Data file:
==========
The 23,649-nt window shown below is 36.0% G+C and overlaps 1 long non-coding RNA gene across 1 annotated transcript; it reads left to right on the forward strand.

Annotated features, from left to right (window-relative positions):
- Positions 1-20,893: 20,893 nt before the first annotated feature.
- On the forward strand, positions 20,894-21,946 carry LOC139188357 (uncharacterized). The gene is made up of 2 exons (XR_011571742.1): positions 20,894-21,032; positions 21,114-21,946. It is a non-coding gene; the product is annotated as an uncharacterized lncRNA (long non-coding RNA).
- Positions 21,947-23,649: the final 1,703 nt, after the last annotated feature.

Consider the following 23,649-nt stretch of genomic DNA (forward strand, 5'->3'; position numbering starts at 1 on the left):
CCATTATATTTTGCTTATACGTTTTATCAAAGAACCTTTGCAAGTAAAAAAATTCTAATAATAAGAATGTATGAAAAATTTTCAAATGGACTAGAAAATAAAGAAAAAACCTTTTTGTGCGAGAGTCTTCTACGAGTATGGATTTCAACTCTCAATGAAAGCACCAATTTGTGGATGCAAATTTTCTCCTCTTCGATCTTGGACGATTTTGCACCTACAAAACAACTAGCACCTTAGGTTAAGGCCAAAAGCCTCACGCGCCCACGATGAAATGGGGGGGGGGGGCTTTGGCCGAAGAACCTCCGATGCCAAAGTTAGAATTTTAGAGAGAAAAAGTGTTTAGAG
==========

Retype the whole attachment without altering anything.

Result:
The 23,649-nt window shown below is 36.0% G+C and overlaps 1 long non-coding RNA gene across 1 annotated transcript; it reads left to right on the forward strand.

Annotated features, from left to right (window-relative positions):
- Positions 1-20,893: 20,893 nt before the first annotated feature.
- On the forward strand, positions 20,894-21,946 carry LOC139188357 (uncharacterized). The gene is made up of 2 exons (XR_011571742.1): positions 20,894-21,032; positions 21,114-21,946. It is a non-coding gene; the product is annotated as an uncharacterized lncRNA (long non-coding RNA).
- Positions 21,947-23,649: the final 1,703 nt, after the last annotated feature.

Consider the following 23,649-nt stretch of genomic DNA (forward strand, 5'->3'; position numbering starts at 1 on the left):
CCATTATATTTTGCTTATACGTTTTATCAAAGAACCTTTGCAAGTAAAAAAATTCTAATAATAAGAATGTATGAAAAATTTTCAAATGGACTAGAAAATAAAGAAAAAACCTTTTTGTGCGAGAGTCTTCTACGAGTATGGATTTCAACTCTCAATGAAAGCACCAATTTGTGGATGCAAATTTTCTCCTCTTCGATCTTGGACGATTTTGCACCTACAAAACAACTAGCACCTTAGGTTAAGGCCAAAAGCCTCACGCGCCCACGATGAAATGGGGGGGGGGGGCTTTGGCCGAAGAACCTCCGATGCCAAAGTTAGAATTTTAGAGAGAAAAAGTGTTTAGAG